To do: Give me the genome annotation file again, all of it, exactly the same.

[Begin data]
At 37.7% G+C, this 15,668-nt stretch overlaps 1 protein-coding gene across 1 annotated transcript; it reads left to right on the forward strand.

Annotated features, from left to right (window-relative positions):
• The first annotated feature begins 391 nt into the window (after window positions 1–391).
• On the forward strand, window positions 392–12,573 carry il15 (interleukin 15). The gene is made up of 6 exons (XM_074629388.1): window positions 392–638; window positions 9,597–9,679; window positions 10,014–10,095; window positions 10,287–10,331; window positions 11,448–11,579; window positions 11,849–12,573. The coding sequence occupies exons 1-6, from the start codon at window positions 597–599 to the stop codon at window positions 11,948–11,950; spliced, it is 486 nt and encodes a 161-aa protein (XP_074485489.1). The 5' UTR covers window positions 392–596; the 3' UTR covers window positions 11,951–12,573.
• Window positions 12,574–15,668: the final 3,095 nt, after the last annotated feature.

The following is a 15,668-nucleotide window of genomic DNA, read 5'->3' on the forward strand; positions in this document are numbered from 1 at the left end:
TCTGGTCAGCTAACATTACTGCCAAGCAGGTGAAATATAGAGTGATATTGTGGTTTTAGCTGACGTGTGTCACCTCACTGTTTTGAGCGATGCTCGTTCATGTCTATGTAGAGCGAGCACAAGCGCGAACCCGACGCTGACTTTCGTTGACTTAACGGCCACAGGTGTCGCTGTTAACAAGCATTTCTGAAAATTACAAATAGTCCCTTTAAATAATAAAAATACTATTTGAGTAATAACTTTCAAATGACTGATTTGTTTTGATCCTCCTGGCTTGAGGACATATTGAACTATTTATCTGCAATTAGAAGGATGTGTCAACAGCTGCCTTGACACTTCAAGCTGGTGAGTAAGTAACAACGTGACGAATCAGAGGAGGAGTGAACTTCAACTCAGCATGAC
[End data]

At 37.7% G+C, this 15,668-nt stretch overlaps 1 protein-coding gene across 1 annotated transcript; it reads left to right on the forward strand.

Annotated features, from left to right (window-relative positions):
• The first annotated feature begins 391 nt into the window (after window positions 1–391).
• On the forward strand, window positions 392–12,573 carry il15 (interleukin 15). The gene is made up of 6 exons (XM_074629388.1): window positions 392–638; window positions 9,597–9,679; window positions 10,014–10,095; window positions 10,287–10,331; window positions 11,448–11,579; window positions 11,849–12,573. The coding sequence occupies exons 1-6, from the start codon at window positions 597–599 to the stop codon at window positions 11,948–11,950; spliced, it is 486 nt and encodes a 161-aa protein (XP_074485489.1). The 5' UTR covers window positions 392–596; the 3' UTR covers window positions 11,951–12,573.
• Window positions 12,574–15,668: the final 3,095 nt, after the last annotated feature.

The following is a 15,668-nucleotide window of genomic DNA, read 5'->3' on the forward strand; positions in this document are numbered from 1 at the left end:
TCTGGTCAGCTAACATTACTGCCAAGCAGGTGAAATATAGAGTGATATTGTGGTTTTAGCTGACGTGTGTCACCTCACTGTTTTGAGCGATGCTCGTTCATGTCTATGTAGAGCGAGCACAAGCGCGAACCCGACGCTGACTTTCGTTGACTTAACGGCCACAGGTGTCGCTGTTAACAAGCATTTCTGAAAATTACAAATAGTCCCTTTAAATAATAAAAATACTATTTGAGTAATAACTTTCAAATGACTGATTTGTTTTGATCCTCCTGGCTTGAGGACATATTGAACTATTTATCTGCAATTAGAAGGATGTGTCAACAGCTGCCTTGACACTTCAAGCTGGTGAGTAAGTAACAACGTGACGAATCAGAGGAGGAGTGAACTTCAACTCAGCATGAC